"And it's on me you are throwing the blame?"

"You should have told me, Father Marty."

"By the great God above me, I did not believe that a man could be such a villain! As I look for glory I did not think it possible! I should have tould you! Neither did I nor did Mistress O'Hara know or believe that the man was alive. And what has the man to do with it? Is she vile because he has been guilty? Is she other than you knew her to be when you first took her to your bosom, because of his sin?"

"It does make a difference, Mr. Marty."

"Afther what you have done it can make no difference. When you swore to her that she should be your wife, and conquered her by so swearing, was there any clause in your contract that you were not to be bound if you found aught displaising to you in her parentage?"

"I ought to have known it all."

"You knew all that she knew;--all that I knew. You knew all that her mother knew. No, Lord Scroope. It cannot be that you should be so unutterably a villain. You are your own masther. Unsay what you have said to me, and her ears shall never be wounded or her heart broken by a hint of it."

"I cannot make her Countess of Scroope. You are a priest, and can use what words you please to me;--but I cannot make her Countess of Scroope."

"Faith,--and there will be more than words used, my young lord. As to your plot of a counterfeit marriage,--"

"I said nothing of a counterfeit marriage."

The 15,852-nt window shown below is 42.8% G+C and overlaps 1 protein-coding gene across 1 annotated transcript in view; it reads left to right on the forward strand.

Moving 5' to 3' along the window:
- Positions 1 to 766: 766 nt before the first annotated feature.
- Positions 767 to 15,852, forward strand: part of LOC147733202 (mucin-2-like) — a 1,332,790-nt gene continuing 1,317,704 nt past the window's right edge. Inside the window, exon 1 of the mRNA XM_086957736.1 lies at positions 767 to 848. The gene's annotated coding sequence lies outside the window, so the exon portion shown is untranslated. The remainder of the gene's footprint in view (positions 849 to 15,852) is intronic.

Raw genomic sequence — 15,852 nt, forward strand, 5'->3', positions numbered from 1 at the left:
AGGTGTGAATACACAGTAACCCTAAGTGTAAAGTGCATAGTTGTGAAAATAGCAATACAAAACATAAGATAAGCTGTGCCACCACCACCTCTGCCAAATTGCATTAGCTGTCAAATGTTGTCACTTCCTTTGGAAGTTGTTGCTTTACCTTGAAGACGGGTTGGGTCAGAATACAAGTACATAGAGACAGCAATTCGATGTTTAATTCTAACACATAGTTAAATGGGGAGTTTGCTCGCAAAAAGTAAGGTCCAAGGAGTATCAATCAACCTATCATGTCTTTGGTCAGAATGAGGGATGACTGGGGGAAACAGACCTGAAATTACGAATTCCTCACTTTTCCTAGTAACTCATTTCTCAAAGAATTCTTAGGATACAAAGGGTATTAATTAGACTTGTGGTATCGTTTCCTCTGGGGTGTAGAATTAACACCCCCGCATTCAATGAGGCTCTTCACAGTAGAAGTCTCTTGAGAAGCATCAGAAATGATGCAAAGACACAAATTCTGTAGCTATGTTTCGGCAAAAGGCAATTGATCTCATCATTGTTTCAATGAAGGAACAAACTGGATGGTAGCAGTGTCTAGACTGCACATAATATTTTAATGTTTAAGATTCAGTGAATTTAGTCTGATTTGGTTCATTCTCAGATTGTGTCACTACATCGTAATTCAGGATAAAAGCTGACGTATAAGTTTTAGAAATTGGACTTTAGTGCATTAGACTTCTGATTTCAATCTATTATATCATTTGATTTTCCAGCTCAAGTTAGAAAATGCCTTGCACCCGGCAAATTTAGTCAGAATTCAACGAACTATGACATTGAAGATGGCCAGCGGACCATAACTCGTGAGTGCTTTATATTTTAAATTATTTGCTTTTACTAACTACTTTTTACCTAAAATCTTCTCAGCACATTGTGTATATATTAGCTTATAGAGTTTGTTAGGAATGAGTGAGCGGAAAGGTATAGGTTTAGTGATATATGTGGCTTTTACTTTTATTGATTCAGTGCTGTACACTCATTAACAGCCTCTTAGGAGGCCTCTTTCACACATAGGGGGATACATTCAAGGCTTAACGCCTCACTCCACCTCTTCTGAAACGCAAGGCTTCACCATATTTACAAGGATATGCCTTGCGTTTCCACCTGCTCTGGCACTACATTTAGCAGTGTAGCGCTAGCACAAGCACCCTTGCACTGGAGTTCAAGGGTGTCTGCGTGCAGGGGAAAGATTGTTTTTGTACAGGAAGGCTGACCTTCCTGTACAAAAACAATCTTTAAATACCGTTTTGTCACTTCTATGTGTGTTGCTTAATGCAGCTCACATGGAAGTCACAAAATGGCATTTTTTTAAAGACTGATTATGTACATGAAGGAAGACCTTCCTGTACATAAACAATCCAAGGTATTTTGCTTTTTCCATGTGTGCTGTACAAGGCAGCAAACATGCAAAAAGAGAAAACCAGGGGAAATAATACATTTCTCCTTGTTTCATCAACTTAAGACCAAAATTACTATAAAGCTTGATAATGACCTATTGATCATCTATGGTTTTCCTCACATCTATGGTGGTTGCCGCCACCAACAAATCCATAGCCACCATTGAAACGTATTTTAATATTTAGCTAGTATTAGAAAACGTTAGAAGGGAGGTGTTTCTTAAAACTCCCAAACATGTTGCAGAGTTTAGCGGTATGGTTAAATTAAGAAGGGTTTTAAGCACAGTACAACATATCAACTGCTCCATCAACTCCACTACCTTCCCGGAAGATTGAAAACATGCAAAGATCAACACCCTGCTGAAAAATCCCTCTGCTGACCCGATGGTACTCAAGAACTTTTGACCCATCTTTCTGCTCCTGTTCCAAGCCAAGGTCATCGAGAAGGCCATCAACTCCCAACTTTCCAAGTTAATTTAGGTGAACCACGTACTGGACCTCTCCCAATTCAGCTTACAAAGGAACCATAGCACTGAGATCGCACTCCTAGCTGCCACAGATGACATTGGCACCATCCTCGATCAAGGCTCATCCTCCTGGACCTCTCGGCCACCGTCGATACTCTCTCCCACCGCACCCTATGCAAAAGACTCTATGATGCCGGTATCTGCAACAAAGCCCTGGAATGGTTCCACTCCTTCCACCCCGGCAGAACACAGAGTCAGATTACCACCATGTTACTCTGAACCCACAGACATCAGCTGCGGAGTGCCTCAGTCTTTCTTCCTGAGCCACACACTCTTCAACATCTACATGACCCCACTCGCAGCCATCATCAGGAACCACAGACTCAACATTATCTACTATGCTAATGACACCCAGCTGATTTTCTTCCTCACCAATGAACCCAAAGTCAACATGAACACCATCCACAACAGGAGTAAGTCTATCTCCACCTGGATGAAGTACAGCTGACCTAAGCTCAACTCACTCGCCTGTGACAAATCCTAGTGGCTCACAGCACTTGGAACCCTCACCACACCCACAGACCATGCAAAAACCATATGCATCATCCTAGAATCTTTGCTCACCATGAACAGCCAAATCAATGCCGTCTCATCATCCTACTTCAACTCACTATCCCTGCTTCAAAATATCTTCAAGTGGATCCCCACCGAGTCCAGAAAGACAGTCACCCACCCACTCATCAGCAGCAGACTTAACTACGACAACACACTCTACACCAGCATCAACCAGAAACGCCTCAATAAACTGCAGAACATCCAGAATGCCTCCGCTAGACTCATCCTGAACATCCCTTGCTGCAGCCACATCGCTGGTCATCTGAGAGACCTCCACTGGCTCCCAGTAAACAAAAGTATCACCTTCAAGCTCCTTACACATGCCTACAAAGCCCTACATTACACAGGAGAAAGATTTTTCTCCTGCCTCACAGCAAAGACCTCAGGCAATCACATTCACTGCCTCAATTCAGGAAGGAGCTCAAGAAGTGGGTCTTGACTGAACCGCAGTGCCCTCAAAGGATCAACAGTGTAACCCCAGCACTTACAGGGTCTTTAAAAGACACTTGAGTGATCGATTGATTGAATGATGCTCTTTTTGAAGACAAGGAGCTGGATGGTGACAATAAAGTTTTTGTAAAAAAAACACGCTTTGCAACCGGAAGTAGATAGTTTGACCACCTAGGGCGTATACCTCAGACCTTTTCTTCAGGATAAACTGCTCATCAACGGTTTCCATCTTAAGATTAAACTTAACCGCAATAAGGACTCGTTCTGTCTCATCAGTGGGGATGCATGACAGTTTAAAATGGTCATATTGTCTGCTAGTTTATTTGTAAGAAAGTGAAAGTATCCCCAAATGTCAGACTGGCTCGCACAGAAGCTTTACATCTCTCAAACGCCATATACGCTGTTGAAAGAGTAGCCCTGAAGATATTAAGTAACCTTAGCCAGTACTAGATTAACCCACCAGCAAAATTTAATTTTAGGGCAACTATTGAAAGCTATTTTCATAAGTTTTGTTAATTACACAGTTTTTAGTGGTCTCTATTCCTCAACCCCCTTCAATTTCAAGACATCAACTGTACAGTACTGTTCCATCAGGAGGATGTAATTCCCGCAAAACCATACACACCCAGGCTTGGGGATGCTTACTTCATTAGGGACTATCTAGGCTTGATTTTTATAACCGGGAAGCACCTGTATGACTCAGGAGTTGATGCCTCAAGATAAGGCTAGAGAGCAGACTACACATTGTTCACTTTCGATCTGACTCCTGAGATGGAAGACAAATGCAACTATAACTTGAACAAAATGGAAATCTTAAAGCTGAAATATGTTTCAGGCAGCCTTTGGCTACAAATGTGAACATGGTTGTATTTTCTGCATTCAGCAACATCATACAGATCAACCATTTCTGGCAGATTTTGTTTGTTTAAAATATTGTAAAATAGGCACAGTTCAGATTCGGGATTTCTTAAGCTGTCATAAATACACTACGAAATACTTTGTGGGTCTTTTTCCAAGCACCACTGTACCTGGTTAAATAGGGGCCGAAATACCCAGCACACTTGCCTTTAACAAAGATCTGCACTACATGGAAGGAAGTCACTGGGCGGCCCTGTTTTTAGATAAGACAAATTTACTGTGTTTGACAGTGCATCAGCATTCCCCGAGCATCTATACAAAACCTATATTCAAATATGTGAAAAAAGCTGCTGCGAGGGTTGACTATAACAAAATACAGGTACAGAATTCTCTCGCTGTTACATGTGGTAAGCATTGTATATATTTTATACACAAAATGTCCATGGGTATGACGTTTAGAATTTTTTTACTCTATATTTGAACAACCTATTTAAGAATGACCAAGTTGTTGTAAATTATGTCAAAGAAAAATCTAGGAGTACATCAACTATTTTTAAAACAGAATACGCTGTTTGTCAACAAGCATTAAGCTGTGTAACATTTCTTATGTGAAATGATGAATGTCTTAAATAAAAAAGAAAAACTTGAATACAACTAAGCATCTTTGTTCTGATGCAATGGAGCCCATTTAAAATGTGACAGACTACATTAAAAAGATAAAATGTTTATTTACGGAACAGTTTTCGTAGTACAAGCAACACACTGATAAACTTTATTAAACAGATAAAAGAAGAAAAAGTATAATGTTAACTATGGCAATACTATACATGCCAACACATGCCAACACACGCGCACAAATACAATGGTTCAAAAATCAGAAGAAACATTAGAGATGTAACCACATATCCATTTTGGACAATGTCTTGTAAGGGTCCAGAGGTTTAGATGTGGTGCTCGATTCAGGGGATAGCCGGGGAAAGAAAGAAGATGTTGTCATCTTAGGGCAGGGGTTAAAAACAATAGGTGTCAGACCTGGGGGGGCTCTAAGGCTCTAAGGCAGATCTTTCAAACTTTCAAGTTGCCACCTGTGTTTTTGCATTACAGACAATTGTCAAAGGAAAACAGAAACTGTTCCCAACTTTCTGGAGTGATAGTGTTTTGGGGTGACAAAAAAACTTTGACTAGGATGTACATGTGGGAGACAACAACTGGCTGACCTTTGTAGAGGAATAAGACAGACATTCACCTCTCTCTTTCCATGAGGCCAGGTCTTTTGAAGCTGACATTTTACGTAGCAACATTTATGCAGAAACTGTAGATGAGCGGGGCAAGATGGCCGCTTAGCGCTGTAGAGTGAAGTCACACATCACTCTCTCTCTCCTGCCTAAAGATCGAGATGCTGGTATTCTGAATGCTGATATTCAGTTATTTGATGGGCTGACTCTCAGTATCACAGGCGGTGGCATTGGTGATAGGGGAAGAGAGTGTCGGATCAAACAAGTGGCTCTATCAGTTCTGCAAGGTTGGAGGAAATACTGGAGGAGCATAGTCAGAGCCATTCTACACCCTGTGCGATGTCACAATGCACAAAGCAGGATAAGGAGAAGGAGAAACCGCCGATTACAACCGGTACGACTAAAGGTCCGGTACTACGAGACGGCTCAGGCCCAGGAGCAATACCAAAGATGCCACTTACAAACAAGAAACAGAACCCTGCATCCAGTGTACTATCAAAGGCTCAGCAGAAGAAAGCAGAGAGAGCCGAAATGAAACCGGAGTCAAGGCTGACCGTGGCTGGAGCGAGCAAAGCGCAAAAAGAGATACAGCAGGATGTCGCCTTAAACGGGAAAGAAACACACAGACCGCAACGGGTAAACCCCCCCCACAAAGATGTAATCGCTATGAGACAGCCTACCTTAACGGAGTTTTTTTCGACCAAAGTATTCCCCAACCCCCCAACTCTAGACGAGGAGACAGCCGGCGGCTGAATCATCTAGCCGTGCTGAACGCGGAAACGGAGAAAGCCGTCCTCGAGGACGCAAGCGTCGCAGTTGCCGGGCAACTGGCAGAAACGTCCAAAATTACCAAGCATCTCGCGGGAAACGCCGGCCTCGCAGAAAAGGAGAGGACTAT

"What was it you said, then? I say you did. You proposed to me,--to me a priest of God's altar,--a false counterfeit marriage, so that those two poor women, who you are afraid to face, might be cajoled and chaited and ruined."

"I am going to face them instantly."

"Then must your heart be made of very stone. Shall I tell you the consequences?" Then the priest paused awhile, and the young man, bursting into tears, hid his face against the wall. "I will tell you the consequences, Lord Scroope. They will die. The shame and sorrow which you have brought on them, will bring them to their graves,--and so there will be an end of their throubles upon earth. But while I live there shall be no rest for the sole of your foot. I am ould, and may soon be below the sod, but I will lave it as a legacy behind me that your iniquity shall be proclaimed and made known in high places. While I live I will follow you, and when I am gone there shall be another to take the work. My curse shall rest on you,--the curse of a man of God, and you shall be accursed. Now, if it suits you, you can go up to them at Ardkill and tell them your story. She is waiting to receive her lover. You can go to her, and stab her to the heart at once. Go, sir! Unless you can change all this and alter your heart even as you hear my words, you are unfit to find shelter beneath my roof."

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